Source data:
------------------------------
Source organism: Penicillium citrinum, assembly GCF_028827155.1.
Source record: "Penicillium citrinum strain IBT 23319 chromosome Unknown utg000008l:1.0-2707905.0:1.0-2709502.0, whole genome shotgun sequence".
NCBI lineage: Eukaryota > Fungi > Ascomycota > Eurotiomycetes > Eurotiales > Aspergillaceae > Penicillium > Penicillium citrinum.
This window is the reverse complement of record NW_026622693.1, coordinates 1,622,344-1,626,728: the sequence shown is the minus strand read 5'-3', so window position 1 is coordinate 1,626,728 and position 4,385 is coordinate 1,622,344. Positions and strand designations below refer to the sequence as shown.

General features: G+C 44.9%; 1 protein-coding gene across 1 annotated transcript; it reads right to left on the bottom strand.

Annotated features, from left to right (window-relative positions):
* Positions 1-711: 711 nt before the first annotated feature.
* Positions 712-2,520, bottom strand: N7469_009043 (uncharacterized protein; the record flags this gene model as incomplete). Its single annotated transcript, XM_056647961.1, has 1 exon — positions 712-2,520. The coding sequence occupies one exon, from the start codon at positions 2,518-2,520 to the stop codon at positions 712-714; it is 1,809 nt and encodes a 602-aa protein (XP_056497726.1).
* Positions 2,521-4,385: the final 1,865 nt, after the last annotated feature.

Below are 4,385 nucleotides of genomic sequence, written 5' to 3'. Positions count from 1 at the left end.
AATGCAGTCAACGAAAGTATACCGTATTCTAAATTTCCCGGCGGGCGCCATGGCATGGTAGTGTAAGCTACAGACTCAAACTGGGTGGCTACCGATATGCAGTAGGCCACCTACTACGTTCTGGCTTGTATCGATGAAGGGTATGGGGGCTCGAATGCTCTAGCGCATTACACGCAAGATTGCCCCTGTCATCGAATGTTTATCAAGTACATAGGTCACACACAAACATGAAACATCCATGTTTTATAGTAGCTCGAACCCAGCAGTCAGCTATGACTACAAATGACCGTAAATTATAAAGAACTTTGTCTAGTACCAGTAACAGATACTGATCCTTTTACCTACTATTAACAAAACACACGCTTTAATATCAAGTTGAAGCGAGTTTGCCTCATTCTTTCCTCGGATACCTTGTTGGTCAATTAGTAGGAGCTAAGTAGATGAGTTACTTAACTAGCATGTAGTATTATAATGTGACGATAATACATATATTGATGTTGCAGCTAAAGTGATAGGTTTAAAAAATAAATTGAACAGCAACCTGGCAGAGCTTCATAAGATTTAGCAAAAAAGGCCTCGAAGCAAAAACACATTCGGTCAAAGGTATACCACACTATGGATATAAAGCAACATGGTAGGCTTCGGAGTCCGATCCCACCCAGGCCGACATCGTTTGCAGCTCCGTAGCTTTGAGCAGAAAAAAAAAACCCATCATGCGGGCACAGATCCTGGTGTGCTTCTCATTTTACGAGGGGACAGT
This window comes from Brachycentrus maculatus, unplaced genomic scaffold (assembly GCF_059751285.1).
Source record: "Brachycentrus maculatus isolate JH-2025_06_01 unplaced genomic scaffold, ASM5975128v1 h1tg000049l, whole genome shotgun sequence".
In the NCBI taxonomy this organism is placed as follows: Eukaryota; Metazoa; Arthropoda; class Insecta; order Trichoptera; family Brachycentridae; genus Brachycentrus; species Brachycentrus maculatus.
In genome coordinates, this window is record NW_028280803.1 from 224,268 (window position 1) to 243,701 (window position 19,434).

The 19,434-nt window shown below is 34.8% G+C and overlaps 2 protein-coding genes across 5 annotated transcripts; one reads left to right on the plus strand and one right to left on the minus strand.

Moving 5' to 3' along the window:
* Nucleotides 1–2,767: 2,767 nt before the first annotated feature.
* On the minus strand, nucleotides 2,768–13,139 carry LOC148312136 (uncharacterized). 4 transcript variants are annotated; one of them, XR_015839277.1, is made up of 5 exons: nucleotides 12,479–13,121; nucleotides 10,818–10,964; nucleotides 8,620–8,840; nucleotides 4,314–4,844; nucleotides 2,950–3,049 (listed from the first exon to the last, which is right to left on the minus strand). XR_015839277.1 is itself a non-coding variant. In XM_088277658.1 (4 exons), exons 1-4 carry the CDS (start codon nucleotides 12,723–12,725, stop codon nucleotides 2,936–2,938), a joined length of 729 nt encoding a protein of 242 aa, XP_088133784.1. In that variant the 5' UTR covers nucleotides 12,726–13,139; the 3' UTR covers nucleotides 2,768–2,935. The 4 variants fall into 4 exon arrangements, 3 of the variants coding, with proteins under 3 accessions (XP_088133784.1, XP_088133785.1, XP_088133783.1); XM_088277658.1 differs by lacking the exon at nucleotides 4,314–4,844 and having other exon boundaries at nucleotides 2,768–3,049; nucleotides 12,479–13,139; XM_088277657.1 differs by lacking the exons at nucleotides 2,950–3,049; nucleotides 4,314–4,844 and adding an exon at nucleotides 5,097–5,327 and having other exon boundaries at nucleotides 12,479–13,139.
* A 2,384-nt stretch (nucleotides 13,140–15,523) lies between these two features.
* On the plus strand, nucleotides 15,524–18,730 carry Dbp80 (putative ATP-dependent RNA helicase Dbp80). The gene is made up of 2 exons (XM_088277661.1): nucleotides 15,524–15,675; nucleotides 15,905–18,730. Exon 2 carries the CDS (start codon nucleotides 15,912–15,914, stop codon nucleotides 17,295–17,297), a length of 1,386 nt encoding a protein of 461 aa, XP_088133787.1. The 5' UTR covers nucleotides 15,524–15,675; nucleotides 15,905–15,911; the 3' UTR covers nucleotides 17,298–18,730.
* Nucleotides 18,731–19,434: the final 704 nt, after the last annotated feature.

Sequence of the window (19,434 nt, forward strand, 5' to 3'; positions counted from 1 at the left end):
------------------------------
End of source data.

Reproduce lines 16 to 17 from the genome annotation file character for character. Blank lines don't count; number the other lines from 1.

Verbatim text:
The 19,434-nt window shown below is 34.8% G+C and overlaps 2 protein-coding genes across 5 annotated transcripts; one reads left to right on the plus strand and one right to left on the minus strand.

Moving 5' to 3' along the window: